PSIA Alum regards his degree and the program as a passport for opportunities.
UNG PSIA alum, Chris Conowal, has achieved success in the military, in academics, and now in private practice as an attorney. In this article, Conowal describes how the PSIA program shaped these experiences.
Dr. Chris Kroh interviewed Chris.
What have you been doing since you graduated from UNG?
Chris Conowal: “Since graduating from UNG, I attended law school and began working as a mediator until I became a licensed attorney. I opened a law practice with a concentration on trial advocacy. My most important accomplishments, however, have been raising a family. My wife and I have five boys, one of whom now attends UNG and plans to be a history teacher and football coach.”
Why did you decide to pursue a PSIA degree at UNG?
Conowal: “I was inspired by my father’s passion for politics at an early age. After leaving two tours of duty in the military (where political activism is considerably limited) my desire to become involved in politics was renewed as I considered a major. Although my ultimate goal was to attend law school, I wanted my undergraduate degree to be useful in that pursuit. Choosing a political science, pre-law degree at UNG proved to be a very good choice in that regard.”
Could you discuss your experience as a former PSSA President? How did that experience shape your time at UNG and help prepare you for challenges and opportunities after graduation?
Conowal: “I served as PSSA President during a very exciting time at UNG. The campus was just beginning its transformation from North Georgia College and State University to the University of North Georgia. It was also a very troubling time in our nation’s history. I began attending in the wake of the September 11th attacks. During my studies, I was recalled to service and joined many of my classmates on active duty. My experiences at UNG as a student, and later as the PSSA President, certainly prepared me for military service and later during law school. Having served in this leadership role, I was prepared to assume similar roles both in the military and as a partner in a law firm.”
Could you discuss your participation in the “Then and Now” series featuring former majors? Do you think this program has helped to demonstrate how PSIA graduates maintain strong ties to the program and to each other?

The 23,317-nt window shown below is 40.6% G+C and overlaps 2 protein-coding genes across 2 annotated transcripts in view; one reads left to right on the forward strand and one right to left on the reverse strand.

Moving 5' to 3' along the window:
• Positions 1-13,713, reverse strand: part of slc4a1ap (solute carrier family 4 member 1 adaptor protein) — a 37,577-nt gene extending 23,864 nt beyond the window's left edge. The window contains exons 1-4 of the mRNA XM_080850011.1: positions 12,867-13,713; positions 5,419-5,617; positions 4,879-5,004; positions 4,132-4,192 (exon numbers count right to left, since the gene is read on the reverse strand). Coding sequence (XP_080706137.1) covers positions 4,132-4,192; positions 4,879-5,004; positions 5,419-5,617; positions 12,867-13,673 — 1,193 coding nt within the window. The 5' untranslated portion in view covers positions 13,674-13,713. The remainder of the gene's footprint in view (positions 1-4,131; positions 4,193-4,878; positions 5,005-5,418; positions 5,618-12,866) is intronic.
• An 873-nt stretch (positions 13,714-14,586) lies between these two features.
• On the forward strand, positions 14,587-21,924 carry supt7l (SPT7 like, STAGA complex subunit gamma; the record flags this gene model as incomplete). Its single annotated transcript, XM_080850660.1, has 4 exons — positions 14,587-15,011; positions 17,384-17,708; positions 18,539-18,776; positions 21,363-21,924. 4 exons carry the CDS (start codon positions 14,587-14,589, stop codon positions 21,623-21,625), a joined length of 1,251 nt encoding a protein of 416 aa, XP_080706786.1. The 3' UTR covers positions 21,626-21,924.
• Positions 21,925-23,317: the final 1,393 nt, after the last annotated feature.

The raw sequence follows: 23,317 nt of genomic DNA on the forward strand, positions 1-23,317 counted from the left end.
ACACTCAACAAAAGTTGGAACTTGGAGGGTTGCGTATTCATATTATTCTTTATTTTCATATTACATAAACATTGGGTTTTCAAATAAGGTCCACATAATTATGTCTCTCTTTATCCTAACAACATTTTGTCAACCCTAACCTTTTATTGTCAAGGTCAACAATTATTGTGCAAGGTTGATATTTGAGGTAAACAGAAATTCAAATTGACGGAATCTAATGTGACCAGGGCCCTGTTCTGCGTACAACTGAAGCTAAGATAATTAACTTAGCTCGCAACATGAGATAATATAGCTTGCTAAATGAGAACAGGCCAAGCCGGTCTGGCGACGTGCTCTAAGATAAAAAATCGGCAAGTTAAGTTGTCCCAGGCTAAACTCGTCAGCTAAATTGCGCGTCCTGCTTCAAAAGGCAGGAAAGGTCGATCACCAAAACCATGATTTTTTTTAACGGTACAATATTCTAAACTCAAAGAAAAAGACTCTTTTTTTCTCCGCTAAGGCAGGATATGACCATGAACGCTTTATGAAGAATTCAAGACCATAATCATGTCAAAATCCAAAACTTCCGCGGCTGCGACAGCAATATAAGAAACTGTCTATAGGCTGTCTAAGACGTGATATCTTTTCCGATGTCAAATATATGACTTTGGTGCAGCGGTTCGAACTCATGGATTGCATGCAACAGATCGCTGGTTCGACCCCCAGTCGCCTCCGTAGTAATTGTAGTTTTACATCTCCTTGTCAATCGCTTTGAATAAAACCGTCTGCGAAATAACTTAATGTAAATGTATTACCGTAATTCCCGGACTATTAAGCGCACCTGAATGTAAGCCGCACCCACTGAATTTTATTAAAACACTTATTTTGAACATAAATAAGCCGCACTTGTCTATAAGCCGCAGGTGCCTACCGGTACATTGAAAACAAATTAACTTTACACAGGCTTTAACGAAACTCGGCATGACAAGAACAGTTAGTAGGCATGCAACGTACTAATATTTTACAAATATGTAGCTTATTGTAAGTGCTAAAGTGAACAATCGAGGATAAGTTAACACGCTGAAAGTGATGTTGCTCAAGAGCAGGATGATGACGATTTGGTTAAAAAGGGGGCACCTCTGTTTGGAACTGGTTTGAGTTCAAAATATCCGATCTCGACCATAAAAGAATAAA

Conowal: “I was pleasantly surprised and delighted to be invited to participate in the series. I would encourage you to continue to follow UNG grads as a means to show students where a PSIA degree can lead. I couldn’t agree more with the notion that graduates maintain strong ties to the program and the university as the results of your efforts. Keep up the great work! “
What PSIA courses and/or opportunities for involvement did you have at UNG that were beneficial to you as a student and in your subsequent career?
Conowal: “While attending UNG, I was selected as a Fellow for the Study of the Presidency. I regard this as one of the most memorable experiences during my time at UNG. As a Fellow, I travelled to Washington, D.C. on two occasions and joined fellows from all over the country. There were fellows from Harvard, Yale, and other very prestigious schools. It was an honor to represent UNG as being among these very distinguished schools. The highlight, however, was meeting the Honorable Sandra Day O’Connor. We were afforded a private audience with Justice O’Connor and I was able to speak with her personally about her experiences. Needless to say, gaining wisdom and advice from a Justice of the United States Supreme Court was invaluable!”
Were there any new perspectives or new ways of thinking you learned from your classes at UNG that provided you with skills that you continue to utilize)?
Conowal: “Without question, my classes at UNG prepared me for both the boardroom and the courtroom. My college assignments often involved research and persuasive writing, which is at the heart of my work as an attorney. Especially helpful, however, was presenting my results before my professor and a classroom of peers–a perfect precursor for court!”
To what extent did your experience in the Navy help prepare you for political science and other classes at UNG?
Conowal: “My Navy experiences certainly prepared me for the rigors of college life. Being prepared, punctual and persistent are attributes of every member of the armed forces. Having these skills engrained before beginning my journey to an undergraduate undoubtedly prepared me for success.”
What would be your advice to students who are in the PSIA program or who are thinking about a PSIA degree?
Conowal: “I would advise students that obtaining a degree in political science opens one to a world of possibilities. And when I use the word “world” I mean that literally. Whether that entails becoming an attorney and studying international law, or pursuing a career in politics, the PSIA degree can take you anywhere!”
Chris Conowal (04) served as PSSA president in fall 2003. Earlier this year, Chris visited UNG for the PSSA’s 25th anniversary celebration. The event was covered by UNG news (see link below):